Sikandar Raza has been added to the Zimbabwe squads travelling to Bangladesh next month for three ODIs and two Tests.
Raza lost his central contract last month, amid a dispute with Zimbabwe Cricket (ZC), who claimed that the allrounder had breached the conditions of his previous agreement with the board, and had seemingly missed out on selection for Zimbabwe's two upcoming tours when the squads were named two weeks ago.
But the contractual issues have since been resolved, following a meeting between Raza and ZC's contracts committee on Monday, and he should sign a new contract this week. "I am extremely delighted with the news, and thanks to ZC, who quickly sorted out my issues," Raza said. "I just want to put this behind me and concentrate on and enjoy my cricket."
While he will now make the trip to Bangladesh, Raza will play no part in the preceding limited-overs tour of South Africa starting this Sunday. A statement from ZC suggested that as Zimbabwe depart for South Africa on Wednesday, the timing of the resolution did not allow for Raza's inclusion by the selectors.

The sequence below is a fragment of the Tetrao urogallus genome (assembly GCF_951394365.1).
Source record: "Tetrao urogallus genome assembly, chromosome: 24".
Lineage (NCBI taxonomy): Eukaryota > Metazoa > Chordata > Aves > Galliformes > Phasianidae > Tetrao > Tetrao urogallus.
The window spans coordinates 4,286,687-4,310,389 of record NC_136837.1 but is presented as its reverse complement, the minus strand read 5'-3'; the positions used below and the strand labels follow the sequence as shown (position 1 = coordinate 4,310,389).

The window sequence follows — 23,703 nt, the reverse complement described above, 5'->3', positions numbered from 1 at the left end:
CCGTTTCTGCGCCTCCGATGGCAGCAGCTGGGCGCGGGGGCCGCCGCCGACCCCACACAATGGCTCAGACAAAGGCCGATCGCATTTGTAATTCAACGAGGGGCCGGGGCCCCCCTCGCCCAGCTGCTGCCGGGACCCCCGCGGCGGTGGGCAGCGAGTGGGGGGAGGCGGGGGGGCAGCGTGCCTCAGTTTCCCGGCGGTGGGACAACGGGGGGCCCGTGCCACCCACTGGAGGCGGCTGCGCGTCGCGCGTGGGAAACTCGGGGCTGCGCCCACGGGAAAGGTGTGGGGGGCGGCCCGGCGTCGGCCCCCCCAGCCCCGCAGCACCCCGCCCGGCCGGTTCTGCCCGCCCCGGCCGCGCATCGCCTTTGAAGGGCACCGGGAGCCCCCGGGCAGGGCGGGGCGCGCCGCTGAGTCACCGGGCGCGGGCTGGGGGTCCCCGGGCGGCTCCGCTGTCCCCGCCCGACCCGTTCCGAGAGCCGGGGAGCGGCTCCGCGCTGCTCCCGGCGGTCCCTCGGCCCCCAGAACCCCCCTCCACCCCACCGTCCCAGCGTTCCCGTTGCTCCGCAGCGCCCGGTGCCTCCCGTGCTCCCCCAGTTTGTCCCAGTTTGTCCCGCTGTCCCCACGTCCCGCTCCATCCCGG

"We are pleased to have found common ground with Sikandar, who is is one of our best players," said ZC acting managing director Givemore Makoni. "We welcome him back to the national team set-up, and we hope he will contribute immensely in Bangladesh and in future tours."
Raza last played cricket for Zimbabwe at the World Cup Qualifiers in March, when he was named Player of the Tournament for his all-round contributions. He was one of five major players who did not participate in the T20 triangular series involving Australia and Pakistan in July, and the ODIs against Pakistan that followed. The other four - Brendan Taylor, Graeme Cremer, Craig Ervine and Sean Williams - made themselves unavailable to play for Zimbabwe because of non-payment of salaries, but have since returned, after ZC was placed on a financial plan provided by the ICC, though Cremer is out of action until he recovers from knee surgery.
Liam Brickhill is a freelance journalist based in Cape Town